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Mid-engine Corvette team shifts to electric and autonomous cars inside GM

The Corvette's chief engineer will leave his role to help head up future projects.

2020 Chevrolet Corvette
Part of the team responsible for this is headed to EVs.
Tim Stevens/Roadshow

The engineering hierarchy within General Motors is getting a shuffle as the automaker begins to move the talent behind the eighth-generation Chevrolet Corvette Stingray to its electric and autonomous vehicles program. InsideEVs first reported the internal shifts Thursday and GM confirmed the moves with Roadshow. 

In a statement, Ken Morris, vice president of autonomous and electric vehicle programs, said, "General Motors is committed to an all-electric future. I'm excited to be putting the team that redefined supercar performance, design and attainability in key roles to help us integrate and execute our EVs to those same high standards."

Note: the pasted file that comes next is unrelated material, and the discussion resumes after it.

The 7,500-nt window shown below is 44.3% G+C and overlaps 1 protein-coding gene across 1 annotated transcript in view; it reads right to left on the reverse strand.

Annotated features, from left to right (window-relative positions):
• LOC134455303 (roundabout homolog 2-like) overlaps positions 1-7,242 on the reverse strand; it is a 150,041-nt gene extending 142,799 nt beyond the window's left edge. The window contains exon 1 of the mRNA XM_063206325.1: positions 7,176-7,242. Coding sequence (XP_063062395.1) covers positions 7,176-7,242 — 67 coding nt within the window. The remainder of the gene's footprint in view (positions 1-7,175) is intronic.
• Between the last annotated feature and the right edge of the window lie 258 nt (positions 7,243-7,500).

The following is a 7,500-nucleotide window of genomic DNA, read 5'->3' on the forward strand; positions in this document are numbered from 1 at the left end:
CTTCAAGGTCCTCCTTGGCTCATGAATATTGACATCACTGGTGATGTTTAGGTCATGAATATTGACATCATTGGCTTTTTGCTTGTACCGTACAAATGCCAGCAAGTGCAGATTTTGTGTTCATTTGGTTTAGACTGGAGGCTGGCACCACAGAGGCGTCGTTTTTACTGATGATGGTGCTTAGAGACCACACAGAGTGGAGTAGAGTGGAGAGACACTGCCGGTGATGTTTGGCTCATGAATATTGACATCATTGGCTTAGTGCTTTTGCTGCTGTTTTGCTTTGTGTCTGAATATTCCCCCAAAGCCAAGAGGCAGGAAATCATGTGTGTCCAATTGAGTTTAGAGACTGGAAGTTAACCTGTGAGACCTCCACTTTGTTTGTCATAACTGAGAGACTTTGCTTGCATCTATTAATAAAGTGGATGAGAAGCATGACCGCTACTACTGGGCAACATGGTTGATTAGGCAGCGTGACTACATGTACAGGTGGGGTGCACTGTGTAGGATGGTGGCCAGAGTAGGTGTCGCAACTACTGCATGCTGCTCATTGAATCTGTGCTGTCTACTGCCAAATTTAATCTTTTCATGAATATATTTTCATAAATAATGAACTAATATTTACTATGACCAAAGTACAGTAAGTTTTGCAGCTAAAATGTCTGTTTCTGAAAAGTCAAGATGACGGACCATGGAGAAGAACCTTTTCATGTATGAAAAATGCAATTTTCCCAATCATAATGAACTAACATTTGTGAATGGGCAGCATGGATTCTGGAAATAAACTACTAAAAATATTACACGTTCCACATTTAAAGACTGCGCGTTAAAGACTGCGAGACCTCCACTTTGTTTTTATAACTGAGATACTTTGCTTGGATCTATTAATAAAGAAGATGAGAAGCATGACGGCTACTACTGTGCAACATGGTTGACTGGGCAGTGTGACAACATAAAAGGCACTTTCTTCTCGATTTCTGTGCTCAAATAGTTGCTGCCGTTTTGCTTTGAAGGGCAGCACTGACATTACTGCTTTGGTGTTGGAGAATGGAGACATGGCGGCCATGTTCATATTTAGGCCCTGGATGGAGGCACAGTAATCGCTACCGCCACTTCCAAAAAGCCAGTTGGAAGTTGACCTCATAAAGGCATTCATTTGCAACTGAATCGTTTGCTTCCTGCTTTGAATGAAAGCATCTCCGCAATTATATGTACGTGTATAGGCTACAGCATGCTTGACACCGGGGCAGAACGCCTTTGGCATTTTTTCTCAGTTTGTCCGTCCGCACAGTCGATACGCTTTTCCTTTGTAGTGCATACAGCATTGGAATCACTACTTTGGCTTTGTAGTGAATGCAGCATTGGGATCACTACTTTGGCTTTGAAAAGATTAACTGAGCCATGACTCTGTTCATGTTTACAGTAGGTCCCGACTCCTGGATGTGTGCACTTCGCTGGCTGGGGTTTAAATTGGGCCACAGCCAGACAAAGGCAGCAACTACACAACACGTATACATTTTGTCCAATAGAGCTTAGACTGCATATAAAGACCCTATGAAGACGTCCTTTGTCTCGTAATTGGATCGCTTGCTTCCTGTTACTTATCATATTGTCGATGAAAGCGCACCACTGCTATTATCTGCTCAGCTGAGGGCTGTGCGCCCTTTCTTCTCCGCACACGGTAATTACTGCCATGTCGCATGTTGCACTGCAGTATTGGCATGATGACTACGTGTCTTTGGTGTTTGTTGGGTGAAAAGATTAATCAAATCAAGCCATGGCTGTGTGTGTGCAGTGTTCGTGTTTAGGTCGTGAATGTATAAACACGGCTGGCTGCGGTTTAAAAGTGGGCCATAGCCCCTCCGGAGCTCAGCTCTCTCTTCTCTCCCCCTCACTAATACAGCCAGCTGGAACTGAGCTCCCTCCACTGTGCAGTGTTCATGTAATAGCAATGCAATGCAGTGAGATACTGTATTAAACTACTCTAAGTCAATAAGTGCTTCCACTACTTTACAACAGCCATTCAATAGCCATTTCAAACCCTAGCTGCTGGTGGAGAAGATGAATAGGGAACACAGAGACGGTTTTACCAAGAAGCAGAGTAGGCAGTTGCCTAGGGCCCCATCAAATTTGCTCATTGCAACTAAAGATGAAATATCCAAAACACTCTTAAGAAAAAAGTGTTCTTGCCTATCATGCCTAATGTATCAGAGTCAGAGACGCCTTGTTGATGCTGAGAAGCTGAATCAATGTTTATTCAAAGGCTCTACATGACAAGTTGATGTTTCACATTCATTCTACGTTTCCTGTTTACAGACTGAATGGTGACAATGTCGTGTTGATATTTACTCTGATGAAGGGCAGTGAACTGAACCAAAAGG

The mid-engine Corvette's chief engineer, Ed Piatek, will leave his role and assume the title of chief engineer for future product. Other team members also head to the global product programs to help develop future electric and self-driving cars. Tadge Juechter, chief executive engineer for the Corvette program, will remain in his position, however. Piatek will actually report to Juechter amid the swaps.

The Corvette team shifts also follow former Camaro chief engineer Al Oppenheiser's move to EVs.

Typically, these moves are pretty inside baseball. Seeing so much talent moved from the performance car to EVs is notable, however. GM promised $20 billion worth of investment in electric vehicles and autonomous technology through 2025, and the automaker is clearly taking action. We've already received small hints of what's to come from a GM focused on EVs, though.

Things will really kick off with the the GMC Hummer EV pickup in 2021, followed by the Cadillac Lyriq electric SUV in 2022. A Chevy Bolt EUV will also launch next year. The newly reborn Hummer and the Lyriq ride on GM's BEV3 platform meant for future EVs and use the automaker's Ultium battery technology, capable of 400-mile ranges today, GM promises.

Moving into the future, we'll hopefully see the same level of engineering and craftsmanship found in the latest Corvette, because it's damn good.

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